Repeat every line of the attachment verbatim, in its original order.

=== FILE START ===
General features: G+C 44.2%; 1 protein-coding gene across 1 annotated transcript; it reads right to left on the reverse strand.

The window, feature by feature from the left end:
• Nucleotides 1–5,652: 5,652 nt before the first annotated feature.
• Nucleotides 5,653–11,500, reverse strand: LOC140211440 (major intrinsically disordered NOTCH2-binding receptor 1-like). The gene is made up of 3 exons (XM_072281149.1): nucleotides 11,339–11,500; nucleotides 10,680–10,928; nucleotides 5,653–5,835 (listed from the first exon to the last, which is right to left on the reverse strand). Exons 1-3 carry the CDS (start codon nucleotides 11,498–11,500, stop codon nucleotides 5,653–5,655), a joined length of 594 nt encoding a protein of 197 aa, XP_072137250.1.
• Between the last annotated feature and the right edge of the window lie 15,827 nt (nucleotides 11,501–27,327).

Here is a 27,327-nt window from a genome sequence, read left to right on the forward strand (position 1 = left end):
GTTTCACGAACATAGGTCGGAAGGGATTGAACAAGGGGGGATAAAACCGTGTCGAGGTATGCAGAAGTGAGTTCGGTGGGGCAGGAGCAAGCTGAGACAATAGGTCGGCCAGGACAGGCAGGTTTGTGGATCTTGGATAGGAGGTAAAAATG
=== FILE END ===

General features: G+C 44.2%; 1 protein-coding gene across 1 annotated transcript; it reads right to left on the reverse strand.

The window, feature by feature from the left end:
• Nucleotides 1–5,652: 5,652 nt before the first annotated feature.
• Nucleotides 5,653–11,500, reverse strand: LOC140211440 (major intrinsically disordered NOTCH2-binding receptor 1-like). The gene is made up of 3 exons (XM_072281149.1): nucleotides 11,339–11,500; nucleotides 10,680–10,928; nucleotides 5,653–5,835 (listed from the first exon to the last, which is right to left on the reverse strand). Exons 1-3 carry the CDS (start codon nucleotides 11,498–11,500, stop codon nucleotides 5,653–5,655), a joined length of 594 nt encoding a protein of 197 aa, XP_072137250.1.
• Between the last annotated feature and the right edge of the window lie 15,827 nt (nucleotides 11,501–27,327).

Here is a 27,327-nt window from a genome sequence, read left to right on the forward strand (position 1 = left end):
GTTTCACGAACATAGGTCGGAAGGGATTGAACAAGGGGGGATAAAACCGTGTCGAGGTATGCAGAAGTGAGTTCGGTGGGGCAGGAGCAAGCTGAGACAATAGGTCGGCCAGGACAGGCAGGTTTGTGGATCTTGGATAGGAGGTAAAAATG